You may just think this week marked an extra hour of evening sunshine and frustration over electronics, but it actually should contribute to fewer trick-or-treater injuries and less crime around this time every year.
Because of the Energy Policy Act of 2005, areas in the United States that use daylight savings will set their clocks back the first Sunday of November this year for the first time, as opposed to the old technique of the last Sunday in October — and always in time for Halloween.
Reducing crime and the number of children hit by cars while trick or treating were one of the reasons for the law, said David Prerau, author of “Seize the Daylight” and consultant to U.S. Rep. Joe Barton, R-Texas, who sponsored the bill.
On Halloween evening the number of children pedestrian accidents is four times the average number the rest of the year, he said.
In fact, overall crime and traffic accidents should reduce as a result of the later sunset for a week, he said. The later sunset should help avoid nighttime accidents during rush hour, he said.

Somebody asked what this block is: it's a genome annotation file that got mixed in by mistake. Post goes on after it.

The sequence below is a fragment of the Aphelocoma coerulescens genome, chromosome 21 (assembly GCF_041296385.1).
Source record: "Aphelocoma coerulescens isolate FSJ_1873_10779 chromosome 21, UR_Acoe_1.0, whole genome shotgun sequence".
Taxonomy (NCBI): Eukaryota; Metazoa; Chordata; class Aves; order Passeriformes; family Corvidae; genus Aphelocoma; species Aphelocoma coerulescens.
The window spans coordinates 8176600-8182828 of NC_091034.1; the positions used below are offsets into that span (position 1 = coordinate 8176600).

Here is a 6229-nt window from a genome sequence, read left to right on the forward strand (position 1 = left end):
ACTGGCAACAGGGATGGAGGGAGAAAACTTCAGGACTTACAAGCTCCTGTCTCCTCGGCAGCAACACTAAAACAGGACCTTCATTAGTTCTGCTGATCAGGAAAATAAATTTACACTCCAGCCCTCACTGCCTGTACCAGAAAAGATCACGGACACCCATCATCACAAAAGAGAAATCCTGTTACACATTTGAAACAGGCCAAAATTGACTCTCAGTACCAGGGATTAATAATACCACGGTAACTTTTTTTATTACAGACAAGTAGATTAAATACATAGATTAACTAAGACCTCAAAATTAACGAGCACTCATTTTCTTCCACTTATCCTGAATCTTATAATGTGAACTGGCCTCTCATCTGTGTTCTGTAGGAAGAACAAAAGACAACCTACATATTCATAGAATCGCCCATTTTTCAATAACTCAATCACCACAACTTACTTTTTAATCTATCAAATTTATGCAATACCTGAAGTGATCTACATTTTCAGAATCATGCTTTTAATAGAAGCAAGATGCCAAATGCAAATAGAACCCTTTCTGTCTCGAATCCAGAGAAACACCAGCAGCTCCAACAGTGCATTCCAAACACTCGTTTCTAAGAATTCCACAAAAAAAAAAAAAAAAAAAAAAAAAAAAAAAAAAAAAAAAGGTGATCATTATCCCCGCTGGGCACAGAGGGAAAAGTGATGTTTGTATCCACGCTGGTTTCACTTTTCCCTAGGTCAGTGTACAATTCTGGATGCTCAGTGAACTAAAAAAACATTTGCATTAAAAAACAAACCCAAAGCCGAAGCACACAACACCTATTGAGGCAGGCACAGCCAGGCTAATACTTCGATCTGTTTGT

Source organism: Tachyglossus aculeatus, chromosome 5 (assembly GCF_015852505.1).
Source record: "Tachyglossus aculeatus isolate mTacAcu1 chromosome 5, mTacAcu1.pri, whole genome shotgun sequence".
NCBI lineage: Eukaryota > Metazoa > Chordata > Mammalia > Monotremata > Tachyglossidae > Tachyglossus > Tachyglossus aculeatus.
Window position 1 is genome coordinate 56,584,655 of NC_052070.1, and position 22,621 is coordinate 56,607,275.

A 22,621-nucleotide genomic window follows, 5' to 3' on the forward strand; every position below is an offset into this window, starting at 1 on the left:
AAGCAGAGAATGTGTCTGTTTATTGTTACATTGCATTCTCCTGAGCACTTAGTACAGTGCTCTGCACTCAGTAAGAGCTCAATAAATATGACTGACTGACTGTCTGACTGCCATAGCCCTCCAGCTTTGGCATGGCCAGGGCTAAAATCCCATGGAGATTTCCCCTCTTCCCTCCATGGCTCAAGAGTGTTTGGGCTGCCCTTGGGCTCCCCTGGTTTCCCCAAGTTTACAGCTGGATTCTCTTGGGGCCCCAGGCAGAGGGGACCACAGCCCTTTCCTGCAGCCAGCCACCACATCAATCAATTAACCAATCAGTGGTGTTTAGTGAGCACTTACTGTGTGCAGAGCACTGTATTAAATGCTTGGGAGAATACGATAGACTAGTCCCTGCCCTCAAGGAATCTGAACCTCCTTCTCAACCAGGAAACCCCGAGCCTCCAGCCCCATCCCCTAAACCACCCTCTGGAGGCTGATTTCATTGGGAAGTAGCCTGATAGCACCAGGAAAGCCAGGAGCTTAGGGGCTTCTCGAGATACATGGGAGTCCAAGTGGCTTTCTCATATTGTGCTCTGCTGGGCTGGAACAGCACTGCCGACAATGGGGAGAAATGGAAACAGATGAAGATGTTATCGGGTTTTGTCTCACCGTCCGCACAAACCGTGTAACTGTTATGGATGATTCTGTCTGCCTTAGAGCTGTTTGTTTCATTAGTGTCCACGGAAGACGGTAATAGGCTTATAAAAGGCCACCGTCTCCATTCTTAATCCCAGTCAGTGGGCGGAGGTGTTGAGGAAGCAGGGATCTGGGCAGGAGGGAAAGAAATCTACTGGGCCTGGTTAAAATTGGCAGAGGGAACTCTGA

For adult Halloween fans, this year also marked the first in which those eager to dress up and party had to wait an extra 60 minutes.
“That’s when people think Halloween begins, around sundown,” said Alix Rosenthal, a member of the Citizens for Halloween group in San Francisco.
A downside of the change were transitional problems like electronic devices programmed to automatically set time back an hour on the last Sunday of October. Congress gave the country’s programmers two years to implement the changes, though, so only devices not linked up to a network, such as DVD players, should have issues, Prerau said.